I want to build the casket and dig the hole. We usually hire those jobs out, but I want to do it myself. Remember the scene in Harry Potter where Harry buries Dobby, but refuses to use magic? Something about his grief compels him to use his own two hands.
I don’t know if you have noticed, since there is constantly so much else going on, but grief is all around us. I meet grief daily in my parishioner’s stories. I meet grief in the untold stories that seep from their neuroses and random outbursts and from their extraordinary gentleness with one another’s pain. I meet grief in my own memories.
I find again and again that human beings have a need to do something with their grief. We need to create a space for it, we need to show it reverence, we need to be given a safe environment and a supportive community in which to rage and weep, we need to talk and question and moan and suffer and be held. In other words, we need to build caskets and carry them to their resting place (a job we cannot do alone). We need to dig holes and to say goodbye. Even if we do not literally dress a body with our own two hands, I believe rituals are our way of engaging grief in constructive ways.
I distinctly remember the way I felt the day after one of the first funerals I ever attended: “That’s it? One ceremony? One day of grieving?” I needed more. I remember the way I felt after the loss of my marriage: “No funeral?” I needed something, and there was nothing. No ritual at all to accompany my devastation.
I do a lot of ritual-inventing these days. When there’s a loss, I find a way to build a casket. When a dream is ruined or a relationship severed, I wonder about how to create an intentional space for the grief to be unleashed, honored and perhaps released when the time is right. I wonder about how to create ongoing spaces for grief since I understand that it’s never wrapped up and over when you walk away from the fresh grave.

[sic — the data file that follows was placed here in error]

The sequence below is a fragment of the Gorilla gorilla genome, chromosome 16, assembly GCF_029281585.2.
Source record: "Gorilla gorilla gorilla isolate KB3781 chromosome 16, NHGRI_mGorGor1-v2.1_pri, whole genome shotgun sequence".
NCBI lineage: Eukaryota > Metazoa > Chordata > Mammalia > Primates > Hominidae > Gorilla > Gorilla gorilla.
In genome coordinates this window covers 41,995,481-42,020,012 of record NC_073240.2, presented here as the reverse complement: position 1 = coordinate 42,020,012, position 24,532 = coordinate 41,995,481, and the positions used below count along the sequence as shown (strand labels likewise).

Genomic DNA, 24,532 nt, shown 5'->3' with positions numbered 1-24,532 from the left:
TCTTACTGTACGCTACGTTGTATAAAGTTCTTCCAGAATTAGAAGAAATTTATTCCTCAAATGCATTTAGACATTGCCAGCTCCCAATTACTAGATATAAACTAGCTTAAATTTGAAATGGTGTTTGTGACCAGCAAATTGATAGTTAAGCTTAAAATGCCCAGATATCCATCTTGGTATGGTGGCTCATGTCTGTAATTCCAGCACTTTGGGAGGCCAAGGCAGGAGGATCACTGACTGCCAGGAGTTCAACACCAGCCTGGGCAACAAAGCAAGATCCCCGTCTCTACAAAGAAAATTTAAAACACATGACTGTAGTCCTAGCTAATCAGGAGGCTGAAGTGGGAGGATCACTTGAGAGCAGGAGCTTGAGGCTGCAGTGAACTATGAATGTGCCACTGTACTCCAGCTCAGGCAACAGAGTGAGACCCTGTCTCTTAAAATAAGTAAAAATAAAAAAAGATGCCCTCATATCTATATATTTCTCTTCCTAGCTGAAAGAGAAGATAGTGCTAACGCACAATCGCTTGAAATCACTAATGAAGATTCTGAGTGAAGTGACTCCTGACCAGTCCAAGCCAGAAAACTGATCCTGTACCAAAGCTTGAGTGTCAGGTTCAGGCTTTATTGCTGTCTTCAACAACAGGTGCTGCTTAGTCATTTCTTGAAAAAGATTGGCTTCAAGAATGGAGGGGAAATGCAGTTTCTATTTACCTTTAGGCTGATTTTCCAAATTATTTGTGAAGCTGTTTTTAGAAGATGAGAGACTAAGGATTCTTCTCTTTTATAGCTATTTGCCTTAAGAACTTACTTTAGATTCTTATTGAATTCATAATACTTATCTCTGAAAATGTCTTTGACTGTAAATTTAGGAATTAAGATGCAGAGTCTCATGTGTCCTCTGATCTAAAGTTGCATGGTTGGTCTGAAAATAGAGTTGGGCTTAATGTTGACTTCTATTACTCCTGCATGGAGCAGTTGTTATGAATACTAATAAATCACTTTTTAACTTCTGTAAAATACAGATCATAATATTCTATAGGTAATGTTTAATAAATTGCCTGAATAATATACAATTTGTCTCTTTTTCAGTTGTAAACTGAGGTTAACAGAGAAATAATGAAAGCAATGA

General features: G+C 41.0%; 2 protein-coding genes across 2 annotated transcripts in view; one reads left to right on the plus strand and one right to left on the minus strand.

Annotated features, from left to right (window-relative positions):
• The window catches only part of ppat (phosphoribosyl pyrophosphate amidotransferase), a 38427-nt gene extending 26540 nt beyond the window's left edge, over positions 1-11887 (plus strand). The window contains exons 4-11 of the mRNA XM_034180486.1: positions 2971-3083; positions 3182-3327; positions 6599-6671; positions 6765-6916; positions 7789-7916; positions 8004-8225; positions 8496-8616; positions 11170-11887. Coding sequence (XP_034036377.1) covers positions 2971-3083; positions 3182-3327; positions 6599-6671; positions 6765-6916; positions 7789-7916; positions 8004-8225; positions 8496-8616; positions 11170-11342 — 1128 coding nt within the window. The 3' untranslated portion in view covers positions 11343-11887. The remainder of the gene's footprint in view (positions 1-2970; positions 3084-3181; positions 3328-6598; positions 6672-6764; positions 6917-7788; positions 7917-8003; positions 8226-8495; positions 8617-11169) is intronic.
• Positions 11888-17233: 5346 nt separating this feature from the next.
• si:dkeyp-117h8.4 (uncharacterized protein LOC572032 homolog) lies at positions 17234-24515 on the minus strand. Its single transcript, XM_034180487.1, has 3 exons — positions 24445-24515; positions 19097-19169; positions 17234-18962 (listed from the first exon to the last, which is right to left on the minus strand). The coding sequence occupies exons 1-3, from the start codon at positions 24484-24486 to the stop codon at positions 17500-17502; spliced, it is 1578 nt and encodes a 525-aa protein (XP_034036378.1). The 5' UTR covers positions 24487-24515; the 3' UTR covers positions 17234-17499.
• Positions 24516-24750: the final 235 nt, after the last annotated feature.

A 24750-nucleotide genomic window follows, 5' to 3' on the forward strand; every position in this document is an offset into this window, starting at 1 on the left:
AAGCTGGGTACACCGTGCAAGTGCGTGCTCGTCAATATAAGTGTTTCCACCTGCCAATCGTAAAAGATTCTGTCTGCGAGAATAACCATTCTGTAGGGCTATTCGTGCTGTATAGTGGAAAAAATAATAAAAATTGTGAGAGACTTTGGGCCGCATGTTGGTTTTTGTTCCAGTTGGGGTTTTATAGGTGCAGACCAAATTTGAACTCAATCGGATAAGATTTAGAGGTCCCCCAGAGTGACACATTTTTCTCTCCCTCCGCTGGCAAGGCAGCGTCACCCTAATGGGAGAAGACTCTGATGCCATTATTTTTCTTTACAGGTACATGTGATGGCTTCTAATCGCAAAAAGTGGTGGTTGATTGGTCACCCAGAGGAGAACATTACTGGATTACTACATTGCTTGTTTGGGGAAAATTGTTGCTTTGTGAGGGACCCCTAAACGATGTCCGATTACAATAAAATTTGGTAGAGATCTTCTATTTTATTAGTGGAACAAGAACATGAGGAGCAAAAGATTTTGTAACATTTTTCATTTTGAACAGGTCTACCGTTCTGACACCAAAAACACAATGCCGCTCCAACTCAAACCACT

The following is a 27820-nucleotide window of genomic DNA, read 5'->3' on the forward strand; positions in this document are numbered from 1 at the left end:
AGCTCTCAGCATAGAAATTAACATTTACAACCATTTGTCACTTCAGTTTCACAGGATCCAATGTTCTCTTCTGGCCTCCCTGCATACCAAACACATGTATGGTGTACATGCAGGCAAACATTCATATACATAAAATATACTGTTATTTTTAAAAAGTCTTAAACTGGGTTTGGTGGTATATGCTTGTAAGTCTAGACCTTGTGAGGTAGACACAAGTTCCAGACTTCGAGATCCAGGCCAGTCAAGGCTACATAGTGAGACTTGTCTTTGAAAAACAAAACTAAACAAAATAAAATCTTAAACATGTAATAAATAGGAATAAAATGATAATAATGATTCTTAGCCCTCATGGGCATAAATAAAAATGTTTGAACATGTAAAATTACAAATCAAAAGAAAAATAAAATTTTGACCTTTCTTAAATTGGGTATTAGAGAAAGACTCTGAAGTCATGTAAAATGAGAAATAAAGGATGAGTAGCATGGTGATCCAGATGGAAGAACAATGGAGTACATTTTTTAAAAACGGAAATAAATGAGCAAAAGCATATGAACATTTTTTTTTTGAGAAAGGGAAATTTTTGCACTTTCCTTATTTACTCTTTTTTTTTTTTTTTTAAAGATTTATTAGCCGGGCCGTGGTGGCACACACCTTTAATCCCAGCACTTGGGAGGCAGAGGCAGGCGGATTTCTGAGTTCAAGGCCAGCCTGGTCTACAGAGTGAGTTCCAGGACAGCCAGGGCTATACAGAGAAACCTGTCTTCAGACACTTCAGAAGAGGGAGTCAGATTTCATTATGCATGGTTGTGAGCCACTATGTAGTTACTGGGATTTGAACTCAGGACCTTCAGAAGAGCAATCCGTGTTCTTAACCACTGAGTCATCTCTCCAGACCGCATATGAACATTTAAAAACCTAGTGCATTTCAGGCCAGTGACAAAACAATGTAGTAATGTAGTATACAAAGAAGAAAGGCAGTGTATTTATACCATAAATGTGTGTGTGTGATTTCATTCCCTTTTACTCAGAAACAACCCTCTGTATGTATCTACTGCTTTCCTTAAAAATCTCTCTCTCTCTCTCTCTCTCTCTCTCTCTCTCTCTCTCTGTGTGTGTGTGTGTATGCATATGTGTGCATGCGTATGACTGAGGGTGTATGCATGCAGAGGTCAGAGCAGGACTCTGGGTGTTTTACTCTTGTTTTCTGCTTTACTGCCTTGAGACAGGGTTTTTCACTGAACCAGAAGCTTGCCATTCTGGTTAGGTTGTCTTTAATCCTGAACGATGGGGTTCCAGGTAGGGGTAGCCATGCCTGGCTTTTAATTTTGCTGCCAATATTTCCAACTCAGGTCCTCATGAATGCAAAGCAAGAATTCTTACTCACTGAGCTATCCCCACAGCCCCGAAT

One of the most important things I do all year is host a grief service around the holidays for the bereaved and despairing. Since it takes courage to get that close to your grief in public, few people even attend a grief service, but that doesn’t stop me from believing in its importance. I know it is important, because I know grief.
No one warned me that ministry would make a mortician out of me. But if you had told me early on that the work would be this meaningful, this sacred, or this necessary, I wouldn’t have known to believe you. If you had told me that sitting reverently with pain would be one of my primary jobs, I might have considered a different vocation. If I knew ahead of time I would have to learn how to open enough to let the stories affect me and shape me, and then open even more to allow room for hope and joy too, I would have thought I couldn’t possibly stretch that big. I haven’t really found that grief gets any easier, but I do find that life gets richer. Wisdom grows and friendships deepen, and with enough patience, courage sprouts.
At Lake Shore we have this tradition of planting trees in honor of those who have died. Sometimes the tree planting doesn’t occur until months or even years after the funeral, which strikes me as good timing. We need additional rituals, and we need them at odd and belated times. The new life of the little tree reminds us that life is fragile, and it asks us to open even wider than the immeasurable expanse of our sorrows and allow a bit of room for something to sprout from the burial grounds. Planting is another way of digging into heartache, and if you’re fortunate, the seed falls into the ground and dies, one day bearing fruit.